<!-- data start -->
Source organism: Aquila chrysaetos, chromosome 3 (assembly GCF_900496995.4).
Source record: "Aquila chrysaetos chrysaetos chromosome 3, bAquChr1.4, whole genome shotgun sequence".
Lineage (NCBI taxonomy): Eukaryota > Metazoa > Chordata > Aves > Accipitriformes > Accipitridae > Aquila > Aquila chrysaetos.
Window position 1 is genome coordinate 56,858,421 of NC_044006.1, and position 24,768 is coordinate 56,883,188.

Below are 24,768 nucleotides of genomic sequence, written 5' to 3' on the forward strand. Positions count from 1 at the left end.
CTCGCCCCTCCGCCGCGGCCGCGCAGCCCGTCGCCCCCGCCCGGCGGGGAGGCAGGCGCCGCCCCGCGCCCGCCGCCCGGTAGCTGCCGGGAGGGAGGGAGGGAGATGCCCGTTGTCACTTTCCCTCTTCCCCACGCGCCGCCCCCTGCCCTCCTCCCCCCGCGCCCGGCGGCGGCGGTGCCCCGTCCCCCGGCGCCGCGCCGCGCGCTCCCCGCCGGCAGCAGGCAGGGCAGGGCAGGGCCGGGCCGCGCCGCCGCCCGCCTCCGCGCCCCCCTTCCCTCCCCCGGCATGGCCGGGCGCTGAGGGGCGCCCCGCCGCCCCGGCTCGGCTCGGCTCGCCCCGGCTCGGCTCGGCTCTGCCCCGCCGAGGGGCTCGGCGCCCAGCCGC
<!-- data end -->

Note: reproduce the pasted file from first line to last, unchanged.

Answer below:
Source organism: Aquila chrysaetos, chromosome 3 (assembly GCF_900496995.4).
Source record: "Aquila chrysaetos chrysaetos chromosome 3, bAquChr1.4, whole genome shotgun sequence".
Lineage (NCBI taxonomy): Eukaryota > Metazoa > Chordata > Aves > Accipitriformes > Accipitridae > Aquila > Aquila chrysaetos.
Window position 1 is genome coordinate 56,858,421 of NC_044006.1, and position 24,768 is coordinate 56,883,188.

Below are 24,768 nucleotides of genomic sequence, written 5' to 3' on the forward strand. Positions count from 1 at the left end.
CTCGCCCCTCCGCCGCGGCCGCGCAGCCCGTCGCCCCCGCCCGGCGGGGAGGCAGGCGCCGCCCCGCGCCCGCCGCCCGGTAGCTGCCGGGAGGGAGGGAGGGAGATGCCCGTTGTCACTTTCCCTCTTCCCCACGCGCCGCCCCCTGCCCTCCTCCCCCCGCGCCCGGCGGCGGCGGTGCCCCGTCCCCCGGCGCCGCGCCGCGCGCTCCCCGCCGGCAGCAGGCAGGGCAGGGCAGGGCCGGGCCGCGCCGCCGCCCGCCTCCGCGCCCCCCTTCCCTCCCCCGGCATGGCCGGGCGCTGAGGGGCGCCCCGCCGCCCCGGCTCGGCTCGGCTCGCCCCGGCTCGGCTCGGCTCTGCCCCGCCGAGGGGCTCGGCGCCCAGCCGC